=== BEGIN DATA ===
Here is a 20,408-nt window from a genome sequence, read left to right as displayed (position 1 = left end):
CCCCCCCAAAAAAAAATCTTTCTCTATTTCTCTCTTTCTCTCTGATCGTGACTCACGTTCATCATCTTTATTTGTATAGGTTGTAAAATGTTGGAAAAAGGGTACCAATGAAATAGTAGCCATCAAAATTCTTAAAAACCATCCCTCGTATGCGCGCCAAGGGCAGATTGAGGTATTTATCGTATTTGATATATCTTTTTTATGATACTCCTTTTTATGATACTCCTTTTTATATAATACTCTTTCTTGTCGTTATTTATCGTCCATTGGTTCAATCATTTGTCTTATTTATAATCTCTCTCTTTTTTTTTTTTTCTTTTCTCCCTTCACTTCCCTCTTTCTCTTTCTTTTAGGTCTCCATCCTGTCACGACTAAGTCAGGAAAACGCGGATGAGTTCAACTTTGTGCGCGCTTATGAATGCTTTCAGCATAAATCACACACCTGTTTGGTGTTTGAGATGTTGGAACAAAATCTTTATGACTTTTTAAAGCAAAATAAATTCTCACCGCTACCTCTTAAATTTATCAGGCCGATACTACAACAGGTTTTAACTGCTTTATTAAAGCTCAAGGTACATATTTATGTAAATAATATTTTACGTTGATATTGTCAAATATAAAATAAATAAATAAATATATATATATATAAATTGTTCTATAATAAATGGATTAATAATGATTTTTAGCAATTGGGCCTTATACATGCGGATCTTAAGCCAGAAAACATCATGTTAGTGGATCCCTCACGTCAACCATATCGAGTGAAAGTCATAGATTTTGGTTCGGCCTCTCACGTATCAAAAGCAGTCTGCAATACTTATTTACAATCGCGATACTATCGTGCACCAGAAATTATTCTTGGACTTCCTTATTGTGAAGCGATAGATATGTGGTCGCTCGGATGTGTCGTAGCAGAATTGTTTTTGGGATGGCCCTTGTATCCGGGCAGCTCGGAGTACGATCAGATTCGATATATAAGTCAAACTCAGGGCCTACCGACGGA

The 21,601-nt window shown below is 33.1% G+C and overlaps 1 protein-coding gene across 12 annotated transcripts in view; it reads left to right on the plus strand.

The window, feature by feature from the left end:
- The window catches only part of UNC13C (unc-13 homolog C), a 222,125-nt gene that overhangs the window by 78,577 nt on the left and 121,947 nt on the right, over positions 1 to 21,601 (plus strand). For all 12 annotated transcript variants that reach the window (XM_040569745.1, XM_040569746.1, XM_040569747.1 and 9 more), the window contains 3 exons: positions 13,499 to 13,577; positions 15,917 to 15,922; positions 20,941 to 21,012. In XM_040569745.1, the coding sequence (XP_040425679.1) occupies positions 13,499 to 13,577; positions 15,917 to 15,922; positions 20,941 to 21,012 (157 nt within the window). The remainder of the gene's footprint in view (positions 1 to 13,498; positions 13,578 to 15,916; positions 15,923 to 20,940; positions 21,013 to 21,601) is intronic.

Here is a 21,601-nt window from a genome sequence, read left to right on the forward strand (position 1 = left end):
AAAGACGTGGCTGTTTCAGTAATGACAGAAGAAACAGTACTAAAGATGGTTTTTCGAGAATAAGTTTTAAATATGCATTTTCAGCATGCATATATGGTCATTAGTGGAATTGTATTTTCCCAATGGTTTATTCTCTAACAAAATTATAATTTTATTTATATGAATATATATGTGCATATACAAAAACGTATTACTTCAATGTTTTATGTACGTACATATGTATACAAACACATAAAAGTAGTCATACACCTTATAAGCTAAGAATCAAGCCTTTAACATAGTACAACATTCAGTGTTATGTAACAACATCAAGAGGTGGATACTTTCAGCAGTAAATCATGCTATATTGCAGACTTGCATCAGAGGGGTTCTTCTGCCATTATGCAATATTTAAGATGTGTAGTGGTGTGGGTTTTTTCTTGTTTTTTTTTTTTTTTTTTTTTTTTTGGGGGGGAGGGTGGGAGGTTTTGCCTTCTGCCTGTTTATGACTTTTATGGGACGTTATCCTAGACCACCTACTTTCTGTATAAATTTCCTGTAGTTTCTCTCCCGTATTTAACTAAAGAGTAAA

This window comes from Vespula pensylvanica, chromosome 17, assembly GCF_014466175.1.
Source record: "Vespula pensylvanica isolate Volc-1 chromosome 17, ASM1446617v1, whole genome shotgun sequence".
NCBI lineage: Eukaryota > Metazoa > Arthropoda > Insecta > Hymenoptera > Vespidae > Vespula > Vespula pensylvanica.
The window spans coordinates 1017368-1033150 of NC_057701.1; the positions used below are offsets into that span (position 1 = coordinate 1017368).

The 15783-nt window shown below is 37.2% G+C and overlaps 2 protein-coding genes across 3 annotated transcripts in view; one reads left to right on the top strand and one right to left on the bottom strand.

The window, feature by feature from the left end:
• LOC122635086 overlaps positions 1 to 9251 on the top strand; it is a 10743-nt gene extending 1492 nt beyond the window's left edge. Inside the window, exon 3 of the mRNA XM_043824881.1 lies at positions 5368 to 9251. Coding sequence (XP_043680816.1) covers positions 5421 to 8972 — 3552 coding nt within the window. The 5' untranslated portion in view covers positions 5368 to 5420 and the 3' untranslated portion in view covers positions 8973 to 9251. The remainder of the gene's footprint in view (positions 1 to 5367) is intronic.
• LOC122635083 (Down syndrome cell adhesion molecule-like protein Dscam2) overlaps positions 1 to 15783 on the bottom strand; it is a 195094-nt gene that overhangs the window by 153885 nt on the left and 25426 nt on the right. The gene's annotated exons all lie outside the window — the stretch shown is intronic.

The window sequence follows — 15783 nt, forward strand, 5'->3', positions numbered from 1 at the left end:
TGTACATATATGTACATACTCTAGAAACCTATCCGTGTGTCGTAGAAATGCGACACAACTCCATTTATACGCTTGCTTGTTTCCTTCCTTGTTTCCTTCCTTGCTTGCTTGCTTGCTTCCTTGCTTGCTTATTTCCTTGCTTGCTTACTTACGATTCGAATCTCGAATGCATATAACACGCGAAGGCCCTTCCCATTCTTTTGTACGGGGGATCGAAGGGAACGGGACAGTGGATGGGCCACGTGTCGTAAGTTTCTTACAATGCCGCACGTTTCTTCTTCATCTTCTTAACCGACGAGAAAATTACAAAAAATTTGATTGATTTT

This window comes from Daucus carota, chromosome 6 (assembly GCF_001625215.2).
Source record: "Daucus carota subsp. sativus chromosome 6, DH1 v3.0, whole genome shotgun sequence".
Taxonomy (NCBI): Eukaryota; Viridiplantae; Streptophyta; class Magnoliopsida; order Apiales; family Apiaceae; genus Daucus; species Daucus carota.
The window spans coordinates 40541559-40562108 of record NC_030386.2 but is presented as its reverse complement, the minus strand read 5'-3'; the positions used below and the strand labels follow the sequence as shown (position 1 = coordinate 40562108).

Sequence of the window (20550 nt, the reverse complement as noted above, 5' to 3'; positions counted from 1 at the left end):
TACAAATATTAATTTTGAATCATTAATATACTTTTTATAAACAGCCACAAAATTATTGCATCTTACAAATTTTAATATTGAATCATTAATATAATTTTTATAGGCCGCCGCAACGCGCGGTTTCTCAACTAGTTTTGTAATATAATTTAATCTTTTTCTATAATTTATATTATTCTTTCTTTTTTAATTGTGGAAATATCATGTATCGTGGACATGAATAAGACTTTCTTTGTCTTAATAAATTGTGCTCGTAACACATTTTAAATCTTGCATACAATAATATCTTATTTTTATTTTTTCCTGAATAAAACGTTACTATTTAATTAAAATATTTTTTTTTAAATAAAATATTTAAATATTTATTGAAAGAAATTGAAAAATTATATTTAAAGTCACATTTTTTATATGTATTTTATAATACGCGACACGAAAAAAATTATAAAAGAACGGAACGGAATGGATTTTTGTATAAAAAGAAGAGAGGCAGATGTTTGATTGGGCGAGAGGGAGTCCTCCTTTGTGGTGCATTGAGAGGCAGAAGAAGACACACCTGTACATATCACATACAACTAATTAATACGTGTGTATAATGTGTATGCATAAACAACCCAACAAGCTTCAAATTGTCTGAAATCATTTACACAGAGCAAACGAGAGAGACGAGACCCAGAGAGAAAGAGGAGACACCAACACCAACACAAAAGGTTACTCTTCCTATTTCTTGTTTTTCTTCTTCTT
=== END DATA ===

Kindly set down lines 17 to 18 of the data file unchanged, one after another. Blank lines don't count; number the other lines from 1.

TGTACATATATGTACATACTCTAGAAACCTATCCGTGTGTCGTAGAAATGCGACACAACTCCATTTATACGCTTGCTTGTTTCCTTCCTTGTTTCCTTCCTTGCTTGCTTGCTTGCTTCCTTGCTTGCTTATTTCCTTGCTTGCTTACTTACGATTCGAATCTCGAATGCATATAACACGCGAAGGCCCTTCCCATTCTTTTGTACGGGGGATCGAAGGGAACGGGACAGTGGATGGGCCACGTGTCGTAAGTTTCTTACAATGCCGCACGTTTCTTCTTCATCTTCTTAACCGACGAGAAAATTACAAAAAATTTGATTGATTTT

This window comes from Daucus carota, chromosome 6 (assembly GCF_001625215.2).